Children and Teens
Holiday Shopping for a Child with ADHD
Finding the right toy
Let’s face it – in a time meant to be joyous, the holiday season can be one of the most stressful times of the year for families. As a consumer and parent, you’re probably surrounded constantly by messages that you need to buy your child the latest, trendiest toy – from TV commercials, to office chatter, and naturally, pressure from your child himself. And with so many of today’s hot-selling toys being expensive electronic gadgets, holiday gift-giving can cause a lot of financial stress.
Moreover, if a child has ADHD, buying the right toy can be even more difficult if the ADHD symptoms interfere with the child’s ability to play with it. Children with ADHD tend to have an increased need for stimulation, and difficulty concentrating on one thing for long periods of time. In a child with ADHD, these traits may show up as a pattern of losing interest in new toys very quickly.
For example, ADHD’s effect on a child’s ability to focus can make some types of gifts more appropriate than others. For many kids with ADHD, a model car kit that takes many days to complete and requires hours of focus at a time, would likely end up in the attic, half-finished. A more realistic gift might be a toy or game that is more physically engaging and faster-paced. In fact, many hyperactive children find that physical activity helps them manage excess energy.
Another thing worth thinking about is the time required to set up the toy. Toys or games that require extensive assembly or have complicated instructions are the ones most likely to cause frustration, and will end up collecting dust after a week. You should obviously avoid a toy so complex that it makes your child feel frustrated or bad about herself. After all, play is supposed to be fun!
It’s easy to see how the additional needs and challenges of a child with ADHD can make gift-giving especially frustrating (and expensive) for parents. And while there are many toys specifically designed to be “ADHD-friendly”, you don’t necessarily need to be limited to them when shopping this holiday season. (In fact, only giving your child specially-designed “ADHD-specific” toys runs the risk of making her feel singled-out or different). If you shop with some basic considerations in mind, you should be able to find the right gift: one that your child will enjoy, and that will also encourage her to develop her individual abilities and interests.
Toys"R"Us offers a very handy guide for shoppers, the Toys"R"Us Toy Guide for Differently-Abled Kids, which includes the Top Ten Tips for Buying Toys. The guide was developed in part by childhood education experts at the National Lekotek Center, a non-profit organization that promotes the importance of playtime in children who have special needs. The guide provides a list of things to think about when selecting a toy, regarding its appropriateness and appeal to a child who has ADHD. The following questions can help you decide if a toy is right for your child:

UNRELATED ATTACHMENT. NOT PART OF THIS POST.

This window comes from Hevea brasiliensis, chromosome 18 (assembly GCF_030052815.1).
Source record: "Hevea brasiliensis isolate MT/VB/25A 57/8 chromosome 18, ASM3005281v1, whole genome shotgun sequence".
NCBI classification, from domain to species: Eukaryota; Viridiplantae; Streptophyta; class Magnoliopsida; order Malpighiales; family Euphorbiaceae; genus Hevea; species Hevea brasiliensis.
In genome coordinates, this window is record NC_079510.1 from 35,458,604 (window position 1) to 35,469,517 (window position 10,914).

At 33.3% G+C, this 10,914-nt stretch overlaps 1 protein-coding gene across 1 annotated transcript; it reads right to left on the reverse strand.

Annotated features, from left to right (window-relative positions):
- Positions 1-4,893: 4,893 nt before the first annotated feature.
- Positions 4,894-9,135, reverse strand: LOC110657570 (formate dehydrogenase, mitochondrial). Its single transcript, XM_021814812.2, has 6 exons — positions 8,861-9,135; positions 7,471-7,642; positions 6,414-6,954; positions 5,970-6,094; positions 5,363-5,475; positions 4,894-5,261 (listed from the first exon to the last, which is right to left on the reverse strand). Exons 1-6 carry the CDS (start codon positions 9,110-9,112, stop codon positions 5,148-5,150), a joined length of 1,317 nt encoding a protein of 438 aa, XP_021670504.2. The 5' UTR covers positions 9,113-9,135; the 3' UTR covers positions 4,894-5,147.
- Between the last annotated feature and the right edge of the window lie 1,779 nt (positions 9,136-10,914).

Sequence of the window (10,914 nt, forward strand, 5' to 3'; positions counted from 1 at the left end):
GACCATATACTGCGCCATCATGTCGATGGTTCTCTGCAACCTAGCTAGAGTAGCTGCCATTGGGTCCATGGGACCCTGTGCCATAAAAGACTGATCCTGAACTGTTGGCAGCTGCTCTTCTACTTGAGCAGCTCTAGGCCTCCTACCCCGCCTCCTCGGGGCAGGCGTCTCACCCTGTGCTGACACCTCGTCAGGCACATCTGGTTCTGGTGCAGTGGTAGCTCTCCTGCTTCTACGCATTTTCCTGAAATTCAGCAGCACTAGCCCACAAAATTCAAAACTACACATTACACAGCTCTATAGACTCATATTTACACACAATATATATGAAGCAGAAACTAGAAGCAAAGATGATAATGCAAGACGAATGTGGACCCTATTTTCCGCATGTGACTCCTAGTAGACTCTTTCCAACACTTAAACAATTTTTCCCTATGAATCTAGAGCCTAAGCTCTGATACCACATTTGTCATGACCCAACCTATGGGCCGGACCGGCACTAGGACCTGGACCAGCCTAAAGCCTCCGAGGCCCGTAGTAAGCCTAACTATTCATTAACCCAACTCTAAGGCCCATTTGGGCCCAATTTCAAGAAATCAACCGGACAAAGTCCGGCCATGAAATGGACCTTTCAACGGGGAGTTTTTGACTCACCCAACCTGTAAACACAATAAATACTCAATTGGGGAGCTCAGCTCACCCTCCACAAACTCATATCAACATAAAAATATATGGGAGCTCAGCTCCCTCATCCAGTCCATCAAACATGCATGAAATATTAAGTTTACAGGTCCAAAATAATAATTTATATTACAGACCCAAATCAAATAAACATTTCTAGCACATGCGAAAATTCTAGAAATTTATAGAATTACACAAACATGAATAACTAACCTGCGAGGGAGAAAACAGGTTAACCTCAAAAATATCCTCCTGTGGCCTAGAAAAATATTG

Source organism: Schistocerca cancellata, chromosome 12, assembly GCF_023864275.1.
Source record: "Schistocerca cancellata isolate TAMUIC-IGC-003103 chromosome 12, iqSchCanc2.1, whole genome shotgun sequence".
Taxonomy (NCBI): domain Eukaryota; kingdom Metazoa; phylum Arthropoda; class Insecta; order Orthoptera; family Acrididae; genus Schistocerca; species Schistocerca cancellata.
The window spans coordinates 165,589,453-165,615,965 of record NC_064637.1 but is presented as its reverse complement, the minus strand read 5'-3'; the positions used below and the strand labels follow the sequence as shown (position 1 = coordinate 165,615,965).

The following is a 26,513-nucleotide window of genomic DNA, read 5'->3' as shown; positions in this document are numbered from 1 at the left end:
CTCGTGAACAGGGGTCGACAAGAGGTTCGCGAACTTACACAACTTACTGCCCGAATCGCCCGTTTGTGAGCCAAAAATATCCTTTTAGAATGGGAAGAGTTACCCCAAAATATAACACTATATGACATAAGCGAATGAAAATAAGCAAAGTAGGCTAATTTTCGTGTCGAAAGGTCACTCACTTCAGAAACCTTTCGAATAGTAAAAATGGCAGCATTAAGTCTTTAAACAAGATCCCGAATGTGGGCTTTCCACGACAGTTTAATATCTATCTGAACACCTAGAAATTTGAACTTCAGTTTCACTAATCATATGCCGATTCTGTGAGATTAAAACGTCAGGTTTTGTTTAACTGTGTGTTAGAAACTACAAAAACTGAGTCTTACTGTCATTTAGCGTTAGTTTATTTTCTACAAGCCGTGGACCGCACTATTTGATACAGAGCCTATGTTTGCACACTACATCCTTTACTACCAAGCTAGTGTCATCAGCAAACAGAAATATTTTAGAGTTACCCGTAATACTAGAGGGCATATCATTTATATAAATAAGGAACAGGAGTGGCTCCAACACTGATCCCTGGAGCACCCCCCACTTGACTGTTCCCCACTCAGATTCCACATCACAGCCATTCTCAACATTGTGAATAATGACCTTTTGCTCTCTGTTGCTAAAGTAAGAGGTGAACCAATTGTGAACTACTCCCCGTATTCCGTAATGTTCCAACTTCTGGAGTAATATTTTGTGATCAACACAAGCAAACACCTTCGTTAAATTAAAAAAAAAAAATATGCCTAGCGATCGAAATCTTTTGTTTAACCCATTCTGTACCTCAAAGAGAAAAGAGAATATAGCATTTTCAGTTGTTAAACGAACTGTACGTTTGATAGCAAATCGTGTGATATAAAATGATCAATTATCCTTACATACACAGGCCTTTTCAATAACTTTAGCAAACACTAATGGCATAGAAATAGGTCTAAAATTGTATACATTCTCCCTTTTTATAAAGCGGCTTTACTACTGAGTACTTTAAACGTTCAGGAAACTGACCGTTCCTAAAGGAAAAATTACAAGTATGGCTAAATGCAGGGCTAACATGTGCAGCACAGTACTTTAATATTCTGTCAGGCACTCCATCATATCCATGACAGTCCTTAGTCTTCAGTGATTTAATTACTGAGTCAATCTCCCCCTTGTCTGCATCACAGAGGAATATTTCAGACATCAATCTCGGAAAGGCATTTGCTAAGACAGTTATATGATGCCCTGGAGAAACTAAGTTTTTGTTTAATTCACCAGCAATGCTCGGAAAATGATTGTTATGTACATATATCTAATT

- Multi sensory appeal – Does the toy have lights, move, or make sound that would appeal to your child? How stimulating is it?
- Method of activation – How easy or complex is it to begin playing with the toy? Is it frustrating to set up? Toys and games with short set up times are best.
- Places the toy will be used – Is the toy supposed to be used indoors or outdoors? Does the place where the toy will be used present any challenges for your child?
- Opportunities for success – Does the toy allow the child to be successful (build confidence). Does it have a winner/loser? Cooperative games help build social skills.
- Current popularity – Does the toy fit in with current trends, so that your child doesn’t feel singled-out or different?
- Self-expression – Does the toy or game encourage self-expression or creativity?
- Adjustability – Can the toy be adjusted to better suit your child?
- Child’s individual abilities – Is the toy appropriate to your child’s age and abilities? Something that is too old can lead to frustration.
- Safety and durability – Is the toy able to withstand play without breaking? Children who are overactive play hard.
- Potential for interaction – Does playing with the toy encourage your child to interact with others? Interaction with others helps build social skills.
When shopping for a toy, use these questions to help you think about how your child’s ADHD symptoms might affect her ability to play with it. Of course, you know your child better than anyone else. Thinking about your child as an individual, with her own unique talents, interests and challenges, will ultimately be the best way to guide you as to whether a particular toy is appropriate for her. And remember, just because a toy is popular among your child’s peers doesn’t mean that it will be right for your child.
As adults, we often don’t realize how important playtime is to a child’s development. Children play not simply to amuse themselves, but as a way to learn and understand their world. Playtime helps them gain skills they will use for the rest of their lives. It helps them develop their motor skills, form a sense of imagination and creativity, and learn social skills like sharing and cooperation. The gift you give should be engaging and enjoyable to your child, and ideally, should promote the development of these skills.
The National Lekotek Center, a division of Anixter Center, is a non-profit organization with a national network of affiliates dedicated to making play and learning accessible for children with disabilities and provides supportive services for their families. For additional information on toys, play and technology for children with disabilities, please visit www.ableplay.org or www.lekotek.org.
1. Barkley, R. (2000). Taking charge of ADHD: The complete, authoritative guide for parents (Rev. ed.). New York, NY: Guilford Press.
2. National Lekotek Center. http://www.lekotek.org/